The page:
First year garden…For real this time.

My parents have had a garden for as long as I can remember.  It started small (20′ x 20′) and over the years it slowly grew to three plots.  There is the main garden that mainly has the bush crops (Beans, peas, onions, carrots, tomatoes, etc).  The second has the pumpkins, watermelons, cantaloupe, cucumbers and a second crop of beans and peas.  The third is much smaller, but is strictly asparagus.  These combined have produced more food that we could eat, and so canning and freezing were necessary to keep them from rotting.  I never really participated in any of these, didn’t learn anything bout them and even hated it when Mom and Dad would force us to pick weeds.

After moving into the condo I now live in, I realized how big a part the garden played in putting healthy food on the table and cutting costs as well.  So, the first thing I set out to do was grow some simple things:  peas and radishes.  Both are easy to grow in any soil.  The only thing I did not count on was the fact that the patio is nearly shaded completely by the nearby maple tree.  The plants would grow as fast as they could to reach the light, fall over from lack of a strong stem, and die.  Dang it!  No vegetables can be grown with only 1-2 hrs of sunlight (if I am wrong let me know in the comments).

While we did find some things that grow well out in the patio (herbs), I was soundly defeated in my first garden.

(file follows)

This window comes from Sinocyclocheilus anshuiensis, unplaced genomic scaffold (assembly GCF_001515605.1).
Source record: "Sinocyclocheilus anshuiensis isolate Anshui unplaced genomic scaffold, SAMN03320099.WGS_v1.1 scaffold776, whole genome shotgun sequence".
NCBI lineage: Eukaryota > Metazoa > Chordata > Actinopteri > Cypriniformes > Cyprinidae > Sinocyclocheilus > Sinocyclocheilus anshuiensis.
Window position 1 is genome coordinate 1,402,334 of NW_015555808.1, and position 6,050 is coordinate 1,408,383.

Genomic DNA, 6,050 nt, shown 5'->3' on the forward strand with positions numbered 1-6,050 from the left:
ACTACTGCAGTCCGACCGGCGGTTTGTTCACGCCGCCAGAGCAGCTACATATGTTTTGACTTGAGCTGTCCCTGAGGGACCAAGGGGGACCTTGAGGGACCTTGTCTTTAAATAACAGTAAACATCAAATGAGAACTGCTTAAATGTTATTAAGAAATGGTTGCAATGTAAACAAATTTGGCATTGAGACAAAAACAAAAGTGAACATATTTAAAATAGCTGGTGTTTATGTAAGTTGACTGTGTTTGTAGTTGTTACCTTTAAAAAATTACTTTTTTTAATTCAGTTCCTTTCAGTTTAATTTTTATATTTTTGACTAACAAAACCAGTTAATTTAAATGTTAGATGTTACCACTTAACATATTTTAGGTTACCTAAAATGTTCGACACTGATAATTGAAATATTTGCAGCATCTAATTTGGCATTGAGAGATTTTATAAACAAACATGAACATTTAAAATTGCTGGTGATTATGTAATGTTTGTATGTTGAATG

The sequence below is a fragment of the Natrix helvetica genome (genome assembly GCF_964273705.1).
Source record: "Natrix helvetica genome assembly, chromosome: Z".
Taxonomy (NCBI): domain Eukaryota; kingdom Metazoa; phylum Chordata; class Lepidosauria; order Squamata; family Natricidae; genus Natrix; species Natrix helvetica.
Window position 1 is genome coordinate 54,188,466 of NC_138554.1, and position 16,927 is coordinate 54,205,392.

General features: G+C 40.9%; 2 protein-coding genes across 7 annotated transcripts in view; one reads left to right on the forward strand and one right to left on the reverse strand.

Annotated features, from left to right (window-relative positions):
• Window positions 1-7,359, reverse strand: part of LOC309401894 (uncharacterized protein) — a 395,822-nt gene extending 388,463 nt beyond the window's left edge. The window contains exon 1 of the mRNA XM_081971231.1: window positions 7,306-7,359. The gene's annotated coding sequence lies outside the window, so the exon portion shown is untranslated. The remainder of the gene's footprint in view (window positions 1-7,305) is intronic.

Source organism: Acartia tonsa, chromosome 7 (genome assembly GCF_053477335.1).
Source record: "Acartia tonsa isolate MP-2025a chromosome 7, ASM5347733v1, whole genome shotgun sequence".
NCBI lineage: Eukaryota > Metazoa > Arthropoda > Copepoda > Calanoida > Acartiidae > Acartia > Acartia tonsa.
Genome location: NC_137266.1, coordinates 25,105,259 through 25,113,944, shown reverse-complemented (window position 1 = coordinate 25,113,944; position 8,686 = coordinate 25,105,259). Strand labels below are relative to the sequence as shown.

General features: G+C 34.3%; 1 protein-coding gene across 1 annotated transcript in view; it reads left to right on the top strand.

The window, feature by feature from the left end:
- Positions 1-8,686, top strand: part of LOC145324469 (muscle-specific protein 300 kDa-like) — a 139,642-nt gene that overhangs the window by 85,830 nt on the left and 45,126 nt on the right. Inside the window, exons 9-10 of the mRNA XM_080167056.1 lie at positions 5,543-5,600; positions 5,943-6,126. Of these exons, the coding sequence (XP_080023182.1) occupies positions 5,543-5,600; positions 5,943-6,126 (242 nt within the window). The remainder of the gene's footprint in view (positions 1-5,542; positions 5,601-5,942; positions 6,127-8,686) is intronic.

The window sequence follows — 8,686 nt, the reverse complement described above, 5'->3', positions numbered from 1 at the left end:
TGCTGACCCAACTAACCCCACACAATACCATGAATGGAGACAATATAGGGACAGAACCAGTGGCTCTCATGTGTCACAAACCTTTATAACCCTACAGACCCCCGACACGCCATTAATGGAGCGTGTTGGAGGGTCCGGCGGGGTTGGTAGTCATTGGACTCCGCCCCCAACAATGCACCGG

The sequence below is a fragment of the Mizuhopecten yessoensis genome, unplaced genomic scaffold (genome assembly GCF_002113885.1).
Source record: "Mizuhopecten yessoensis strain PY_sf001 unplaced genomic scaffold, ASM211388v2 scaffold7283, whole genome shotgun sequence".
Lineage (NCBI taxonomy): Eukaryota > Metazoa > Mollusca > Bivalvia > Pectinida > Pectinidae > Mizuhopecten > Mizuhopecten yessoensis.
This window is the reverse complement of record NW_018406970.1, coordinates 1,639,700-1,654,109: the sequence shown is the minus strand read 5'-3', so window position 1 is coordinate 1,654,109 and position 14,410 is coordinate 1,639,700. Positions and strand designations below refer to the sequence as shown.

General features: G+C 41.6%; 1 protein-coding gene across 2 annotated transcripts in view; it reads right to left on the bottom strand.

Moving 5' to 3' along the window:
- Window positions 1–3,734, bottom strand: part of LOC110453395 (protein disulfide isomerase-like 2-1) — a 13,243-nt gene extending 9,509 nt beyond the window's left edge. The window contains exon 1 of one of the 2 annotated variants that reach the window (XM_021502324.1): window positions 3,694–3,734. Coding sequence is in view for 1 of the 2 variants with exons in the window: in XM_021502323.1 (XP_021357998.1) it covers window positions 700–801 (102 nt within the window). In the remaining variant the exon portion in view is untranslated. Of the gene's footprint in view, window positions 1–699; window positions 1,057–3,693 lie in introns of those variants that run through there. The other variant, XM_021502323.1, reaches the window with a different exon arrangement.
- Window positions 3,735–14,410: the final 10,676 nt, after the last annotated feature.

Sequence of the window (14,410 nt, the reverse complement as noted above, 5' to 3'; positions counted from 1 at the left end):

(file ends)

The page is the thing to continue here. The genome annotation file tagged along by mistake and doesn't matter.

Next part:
Not this year.

I was able to secure a 10′ x 20′ plot at the local community garden that is only a couple blocks away.  I walk past it nearly every day while walking the dog which will give me no excuse to not check in on it.  The only thing is, with that much space, what do I plant?  When do I plant to produce the highest yield?  If I succeed, where are all of my crops going to be stored?  The only answer I had for any of these was, “That’s a good question.”  Lots of research will be needed.

I have gotten a good start thanks to the UW-Extension and the master gardener that is part of the community garden.  She gave us guide to planting specifically for southeast Wisconsin.  Master Gardeners are a wealth of knowledge and hopefully I will post more about what she teaches me and the growing season goes on.

Another excellent place to get advice for the new gardener is Mother Earth News.  There are a slew of articles about gardening and plenty for the newbie.  They also have a garden planner that functions like a CAD program to help layout your garden.  It will also link up with seed producers local to your area to get the exact seeds you need and are conditioned for your area.  It is free for 30 days and $25 per year afterwards.  A perfect tool for those not sure of how many seeds to get or how to layout a garden properly.

Within the next couple days I should have my seeds ordered so that they will arrive by the time the garden is tilled (May 14th at the latest) and then my gardening adventure will begin.  I will post as I go along about what does and what does not work.  Hopefully there will not be too much that does not work.

-J, the freedomtrekker

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